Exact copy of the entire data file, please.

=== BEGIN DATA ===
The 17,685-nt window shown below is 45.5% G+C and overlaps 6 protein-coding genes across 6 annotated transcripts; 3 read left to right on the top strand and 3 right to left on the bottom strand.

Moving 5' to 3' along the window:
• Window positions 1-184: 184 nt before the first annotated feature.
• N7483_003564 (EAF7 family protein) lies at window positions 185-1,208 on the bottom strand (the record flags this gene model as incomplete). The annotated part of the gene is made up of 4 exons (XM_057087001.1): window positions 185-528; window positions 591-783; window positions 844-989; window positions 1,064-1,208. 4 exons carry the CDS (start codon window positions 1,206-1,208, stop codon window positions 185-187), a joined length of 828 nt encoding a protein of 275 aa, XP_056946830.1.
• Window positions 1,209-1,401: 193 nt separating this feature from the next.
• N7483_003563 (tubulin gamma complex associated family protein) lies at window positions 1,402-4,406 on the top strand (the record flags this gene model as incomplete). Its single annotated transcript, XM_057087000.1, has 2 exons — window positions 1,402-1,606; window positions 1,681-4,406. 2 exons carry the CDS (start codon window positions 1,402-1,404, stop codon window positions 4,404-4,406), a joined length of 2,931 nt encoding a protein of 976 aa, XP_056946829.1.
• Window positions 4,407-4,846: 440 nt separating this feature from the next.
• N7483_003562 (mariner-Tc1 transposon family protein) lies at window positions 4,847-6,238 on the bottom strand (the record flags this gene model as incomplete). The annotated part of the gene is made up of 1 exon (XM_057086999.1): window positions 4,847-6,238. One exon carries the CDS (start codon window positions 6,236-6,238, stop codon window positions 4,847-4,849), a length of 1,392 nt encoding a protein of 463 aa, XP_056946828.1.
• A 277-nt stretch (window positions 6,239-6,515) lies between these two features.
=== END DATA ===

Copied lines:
The 17,685-nt window shown below is 45.5% G+C and overlaps 6 protein-coding genes across 6 annotated transcripts; 3 read left to right on the top strand and 3 right to left on the bottom strand.

Moving 5' to 3' along the window:
• Window positions 1-184: 184 nt before the first annotated feature.
• N7483_003564 (EAF7 family protein) lies at window positions 185-1,208 on the bottom strand (the record flags this gene model as incomplete). The annotated part of the gene is made up of 4 exons (XM_057087001.1): window positions 185-528; window positions 591-783; window positions 844-989; window positions 1,064-1,208. 4 exons carry the CDS (start codon window positions 1,206-1,208, stop codon window positions 185-187), a joined length of 828 nt encoding a protein of 275 aa, XP_056946830.1.
• Window positions 1,209-1,401: 193 nt separating this feature from the next.
• N7483_003563 (tubulin gamma complex associated family protein) lies at window positions 1,402-4,406 on the top strand (the record flags this gene model as incomplete). Its single annotated transcript, XM_057087000.1, has 2 exons — window positions 1,402-1,606; window positions 1,681-4,406. 2 exons carry the CDS (start codon window positions 1,402-1,404, stop codon window positions 4,404-4,406), a joined length of 2,931 nt encoding a protein of 976 aa, XP_056946829.1.
• Window positions 4,407-4,846: 440 nt separating this feature from the next.
• N7483_003562 (mariner-Tc1 transposon family protein) lies at window positions 4,847-6,238 on the bottom strand (the record flags this gene model as incomplete). The annotated part of the gene is made up of 1 exon (XM_057086999.1): window positions 4,847-6,238. One exon carries the CDS (start codon window positions 6,236-6,238, stop codon window positions 4,847-4,849), a length of 1,392 nt encoding a protein of 463 aa, XP_056946828.1.
• A 277-nt stretch (window positions 6,239-6,515) lies between these two features.